Table_1_Alteration of mRNA 5-Methylcytosine Modification in Neurons After OGD/R and Potential Roles in Cell Stress Response and Apoptosis.XLSX (5.3 MB)
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Table_1_Alteration of mRNA 5-Methylcytosine Modification in Neurons After OGD/R and Potential Roles in Cell Stress Response and Apoptosis.XLSX

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posted on 03.02.2021, 05:03 authored by Huan Jian, Chi Zhang, ZhangYang Qi, Xueying Li, Yongfu Lou, Yi Kang, Weimin Deng, Yigang Lv, Chaoyu Wang, Wei Wang, Shenghui Shang, Mengfan Hou, Hengxing Zhou, Shiqing Feng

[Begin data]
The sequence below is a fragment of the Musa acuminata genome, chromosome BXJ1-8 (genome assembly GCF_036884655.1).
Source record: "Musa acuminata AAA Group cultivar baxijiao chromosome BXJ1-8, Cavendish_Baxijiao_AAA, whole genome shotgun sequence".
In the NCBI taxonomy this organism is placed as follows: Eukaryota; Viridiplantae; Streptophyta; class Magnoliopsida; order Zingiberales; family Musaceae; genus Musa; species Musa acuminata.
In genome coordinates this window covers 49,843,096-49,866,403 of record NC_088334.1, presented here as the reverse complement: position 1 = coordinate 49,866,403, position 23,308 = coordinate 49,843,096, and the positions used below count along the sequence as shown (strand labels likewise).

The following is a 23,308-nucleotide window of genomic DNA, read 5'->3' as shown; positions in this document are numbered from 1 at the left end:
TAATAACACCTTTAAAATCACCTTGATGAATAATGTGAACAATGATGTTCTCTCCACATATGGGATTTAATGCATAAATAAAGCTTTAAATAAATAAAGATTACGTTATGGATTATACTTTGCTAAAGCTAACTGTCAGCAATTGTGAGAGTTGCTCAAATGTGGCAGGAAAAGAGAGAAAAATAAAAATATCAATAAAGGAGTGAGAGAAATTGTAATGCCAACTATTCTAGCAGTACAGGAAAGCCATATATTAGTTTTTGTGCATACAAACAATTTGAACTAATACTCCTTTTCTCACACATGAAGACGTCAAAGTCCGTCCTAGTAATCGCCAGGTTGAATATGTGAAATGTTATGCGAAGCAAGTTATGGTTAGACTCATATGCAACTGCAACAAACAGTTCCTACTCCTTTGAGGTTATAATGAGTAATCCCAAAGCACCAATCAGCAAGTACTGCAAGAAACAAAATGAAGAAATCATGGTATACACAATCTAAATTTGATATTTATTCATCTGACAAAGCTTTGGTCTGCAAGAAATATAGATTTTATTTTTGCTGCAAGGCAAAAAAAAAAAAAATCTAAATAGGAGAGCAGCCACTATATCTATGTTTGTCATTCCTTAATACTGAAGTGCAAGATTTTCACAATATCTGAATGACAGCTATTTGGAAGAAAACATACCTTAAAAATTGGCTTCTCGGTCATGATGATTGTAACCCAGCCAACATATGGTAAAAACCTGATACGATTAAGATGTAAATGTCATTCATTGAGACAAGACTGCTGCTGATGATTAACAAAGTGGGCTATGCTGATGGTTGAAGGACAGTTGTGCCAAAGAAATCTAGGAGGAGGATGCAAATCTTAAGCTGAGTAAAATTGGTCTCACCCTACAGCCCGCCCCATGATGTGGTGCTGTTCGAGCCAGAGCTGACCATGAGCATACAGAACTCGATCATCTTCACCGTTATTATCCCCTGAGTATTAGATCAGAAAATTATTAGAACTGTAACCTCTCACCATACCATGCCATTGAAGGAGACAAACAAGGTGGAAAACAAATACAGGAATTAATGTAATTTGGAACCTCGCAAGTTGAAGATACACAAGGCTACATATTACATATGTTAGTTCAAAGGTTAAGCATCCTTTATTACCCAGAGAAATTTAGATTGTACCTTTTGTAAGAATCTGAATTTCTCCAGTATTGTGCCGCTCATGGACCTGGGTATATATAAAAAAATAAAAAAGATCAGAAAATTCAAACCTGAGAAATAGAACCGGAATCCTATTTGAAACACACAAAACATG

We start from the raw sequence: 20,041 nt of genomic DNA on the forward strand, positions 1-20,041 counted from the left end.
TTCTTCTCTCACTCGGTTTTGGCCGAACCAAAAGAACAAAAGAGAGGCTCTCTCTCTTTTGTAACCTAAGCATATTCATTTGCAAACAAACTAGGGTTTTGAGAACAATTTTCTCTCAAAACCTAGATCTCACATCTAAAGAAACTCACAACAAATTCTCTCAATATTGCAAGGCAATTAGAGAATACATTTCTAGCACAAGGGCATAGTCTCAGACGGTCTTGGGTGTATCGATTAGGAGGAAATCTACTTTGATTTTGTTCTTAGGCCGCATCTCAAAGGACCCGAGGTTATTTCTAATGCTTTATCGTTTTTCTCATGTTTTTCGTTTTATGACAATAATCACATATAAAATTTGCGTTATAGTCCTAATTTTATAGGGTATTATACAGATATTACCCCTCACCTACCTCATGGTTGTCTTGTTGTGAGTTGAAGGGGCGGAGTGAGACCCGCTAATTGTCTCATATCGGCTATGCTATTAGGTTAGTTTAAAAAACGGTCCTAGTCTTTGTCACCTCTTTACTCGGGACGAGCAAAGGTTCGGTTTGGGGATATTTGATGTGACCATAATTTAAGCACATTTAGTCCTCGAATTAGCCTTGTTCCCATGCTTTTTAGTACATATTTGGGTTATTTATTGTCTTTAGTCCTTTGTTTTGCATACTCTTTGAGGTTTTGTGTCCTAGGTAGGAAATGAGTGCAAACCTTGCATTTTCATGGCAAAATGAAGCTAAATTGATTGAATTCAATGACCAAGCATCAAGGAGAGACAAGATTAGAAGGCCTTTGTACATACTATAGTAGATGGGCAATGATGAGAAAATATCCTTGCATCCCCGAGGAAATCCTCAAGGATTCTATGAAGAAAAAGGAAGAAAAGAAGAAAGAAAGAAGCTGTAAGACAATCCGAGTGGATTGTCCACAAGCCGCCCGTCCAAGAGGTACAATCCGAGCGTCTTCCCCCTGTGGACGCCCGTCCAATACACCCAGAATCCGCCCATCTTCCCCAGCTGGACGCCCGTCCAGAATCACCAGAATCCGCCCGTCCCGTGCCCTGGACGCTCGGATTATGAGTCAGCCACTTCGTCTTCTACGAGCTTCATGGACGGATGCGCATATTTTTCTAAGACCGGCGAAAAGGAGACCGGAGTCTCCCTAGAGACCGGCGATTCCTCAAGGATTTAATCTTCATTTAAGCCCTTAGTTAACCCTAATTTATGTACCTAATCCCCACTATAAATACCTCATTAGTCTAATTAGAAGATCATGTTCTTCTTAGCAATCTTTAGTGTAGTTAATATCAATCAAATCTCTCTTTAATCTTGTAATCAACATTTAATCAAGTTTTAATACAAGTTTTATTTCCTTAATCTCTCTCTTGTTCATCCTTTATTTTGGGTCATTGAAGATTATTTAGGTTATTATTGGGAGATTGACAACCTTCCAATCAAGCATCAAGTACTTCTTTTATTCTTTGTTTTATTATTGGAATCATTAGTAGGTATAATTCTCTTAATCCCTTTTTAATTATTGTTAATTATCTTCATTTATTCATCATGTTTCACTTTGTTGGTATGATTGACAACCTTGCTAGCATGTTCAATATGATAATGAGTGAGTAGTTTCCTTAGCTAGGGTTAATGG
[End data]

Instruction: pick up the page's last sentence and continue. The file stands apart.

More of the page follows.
Epigenetic modifications play an important role in central nervous system disorders. As a widespread posttranscriptional RNA modification, the role of the m5C modification in cerebral ischemia-reperfusion injury (IRI) remains poorly defined. Here, we successfully constructed a neuronal oxygen-glucose deprivation/reoxygenation (OGD/R) model and obtained an overview of the transcriptome-wide m5C profiles using RNA-BS-seq. We discovered that the distribution of neuronal m5C modifications was highly conserved, significantly enriched in CG-rich regions and concentrated in the mRNA translation initiation regions. After OGD/R, modification level of m5C increased, whereas the number of methylated mRNA genes decreased. The amount of overlap of m5C sites with the binding sites of most RNA-binding proteins increased significantly, except for that of the RBM3-binding protein. Moreover, hypermethylated genes in neurons were significantly enriched in pathological processes, and the hub hypermethylated genes RPL8 and RPS9 identified by the protein-protein interaction network were significantly related to cerebral injury. Furthermore, the upregulated transcripts with hypermethylated modification were enriched in the processes involved in response to stress and regulation of apoptosis, and these processes were not identified in hypomethylated transcripts. In final, we verified that OGD/R induced neuronal apoptosis in vitro using TUNEL and western blot assays. Our study identified novel m5C mRNAs associated with ischemia-reperfusion in neurons, providing valuable perspectives for future studies on the role of the RNA methylation in cerebral IRI.

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